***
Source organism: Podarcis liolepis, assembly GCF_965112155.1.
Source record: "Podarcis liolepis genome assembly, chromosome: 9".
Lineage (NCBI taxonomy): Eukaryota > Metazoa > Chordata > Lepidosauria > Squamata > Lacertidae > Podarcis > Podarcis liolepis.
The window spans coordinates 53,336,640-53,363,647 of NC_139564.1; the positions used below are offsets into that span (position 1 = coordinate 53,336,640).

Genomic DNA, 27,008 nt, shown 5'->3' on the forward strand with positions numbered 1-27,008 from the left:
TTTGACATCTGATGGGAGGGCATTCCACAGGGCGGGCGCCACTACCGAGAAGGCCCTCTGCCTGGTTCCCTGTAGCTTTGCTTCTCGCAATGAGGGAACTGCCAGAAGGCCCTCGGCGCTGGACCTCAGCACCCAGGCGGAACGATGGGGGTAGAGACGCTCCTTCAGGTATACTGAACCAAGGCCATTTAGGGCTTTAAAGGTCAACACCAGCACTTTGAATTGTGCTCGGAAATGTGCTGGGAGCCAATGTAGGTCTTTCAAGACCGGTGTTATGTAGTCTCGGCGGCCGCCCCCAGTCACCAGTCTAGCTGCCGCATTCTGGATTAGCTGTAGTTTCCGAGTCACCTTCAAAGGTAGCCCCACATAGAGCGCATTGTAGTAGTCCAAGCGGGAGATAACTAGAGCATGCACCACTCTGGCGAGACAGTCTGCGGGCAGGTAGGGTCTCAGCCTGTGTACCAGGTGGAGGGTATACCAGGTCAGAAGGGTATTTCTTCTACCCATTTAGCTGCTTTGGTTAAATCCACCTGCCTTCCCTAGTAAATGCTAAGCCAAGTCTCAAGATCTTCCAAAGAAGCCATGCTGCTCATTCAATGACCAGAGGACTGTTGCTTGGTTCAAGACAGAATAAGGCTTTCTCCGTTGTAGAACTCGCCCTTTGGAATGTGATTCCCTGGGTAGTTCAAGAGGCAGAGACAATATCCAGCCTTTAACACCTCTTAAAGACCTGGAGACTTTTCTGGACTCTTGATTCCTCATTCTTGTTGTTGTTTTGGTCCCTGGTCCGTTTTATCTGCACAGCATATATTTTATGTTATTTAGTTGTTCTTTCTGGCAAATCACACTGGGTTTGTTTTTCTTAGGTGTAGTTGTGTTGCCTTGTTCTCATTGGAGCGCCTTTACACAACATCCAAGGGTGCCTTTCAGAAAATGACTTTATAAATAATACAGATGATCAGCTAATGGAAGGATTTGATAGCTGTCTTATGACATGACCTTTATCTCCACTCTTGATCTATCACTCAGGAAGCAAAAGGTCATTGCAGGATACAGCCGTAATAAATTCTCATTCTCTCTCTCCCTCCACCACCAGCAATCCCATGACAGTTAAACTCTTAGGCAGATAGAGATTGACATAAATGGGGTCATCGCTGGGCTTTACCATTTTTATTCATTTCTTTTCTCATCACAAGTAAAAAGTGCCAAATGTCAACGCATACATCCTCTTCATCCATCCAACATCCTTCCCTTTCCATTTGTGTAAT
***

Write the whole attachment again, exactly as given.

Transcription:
Source organism: Podarcis liolepis, assembly GCF_965112155.1.
Source record: "Podarcis liolepis genome assembly, chromosome: 9".
Lineage (NCBI taxonomy): Eukaryota > Metazoa > Chordata > Lepidosauria > Squamata > Lacertidae > Podarcis > Podarcis liolepis.
The window spans coordinates 53,336,640-53,363,647 of NC_139564.1; the positions used below are offsets into that span (position 1 = coordinate 53,336,640).

Genomic DNA, 27,008 nt, shown 5'->3' on the forward strand with positions numbered 1-27,008 from the left:
TTTGACATCTGATGGGAGGGCATTCCACAGGGCGGGCGCCACTACCGAGAAGGCCCTCTGCCTGGTTCCCTGTAGCTTTGCTTCTCGCAATGAGGGAACTGCCAGAAGGCCCTCGGCGCTGGACCTCAGCACCCAGGCGGAACGATGGGGGTAGAGACGCTCCTTCAGGTATACTGAACCAAGGCCATTTAGGGCTTTAAAGGTCAACACCAGCACTTTGAATTGTGCTCGGAAATGTGCTGGGAGCCAATGTAGGTCTTTCAAGACCGGTGTTATGTAGTCTCGGCGGCCGCCCCCAGTCACCAGTCTAGCTGCCGCATTCTGGATTAGCTGTAGTTTCCGAGTCACCTTCAAAGGTAGCCCCACATAGAGCGCATTGTAGTAGTCCAAGCGGGAGATAACTAGAGCATGCACCACTCTGGCGAGACAGTCTGCGGGCAGGTAGGGTCTCAGCCTGTGTACCAGGTGGAGGGTATACCAGGTCAGAAGGGTATTTCTTCTACCCATTTAGCTGCTTTGGTTAAATCCACCTGCCTTCCCTAGTAAATGCTAAGCCAAGTCTCAAGATCTTCCAAAGAAGCCATGCTGCTCATTCAATGACCAGAGGACTGTTGCTTGGTTCAAGACAGAATAAGGCTTTCTCCGTTGTAGAACTCGCCCTTTGGAATGTGATTCCCTGGGTAGTTCAAGAGGCAGAGACAATATCCAGCCTTTAACACCTCTTAAAGACCTGGAGACTTTTCTGGACTCTTGATTCCTCATTCTTGTTGTTGTTTTGGTCCCTGGTCCGTTTTATCTGCACAGCATATATTTTATGTTATTTAGTTGTTCTTTCTGGCAAATCACACTGGGTTTGTTTTTCTTAGGTGTAGTTGTGTTGCCTTGTTCTCATTGGAGCGCCTTTACACAACATCCAAGGGTGCCTTTCAGAAAATGACTTTATAAATAATACAGATGATCAGCTAATGGAAGGATTTGATAGCTGTCTTATGACATGACCTTTATCTCCACTCTTGATCTATCACTCAGGAAGCAAAAGGTCATTGCAGGATACAGCCGTAATAAATTCTCATTCTCTCTCTCCCTCCACCACCAGCAATCCCATGACAGTTAAACTCTTAGGCAGATAGAGATTGACATAAATGGGGTCATCGCTGGGCTTTACCATTTTTATTCATTTCTTTTCTCATCACAAGTAAAAAGTGCCAAATGTCAACGCATACATCCTCTTCATCCATCCAACATCCTTCCCTTTCCATTTGTGTAAT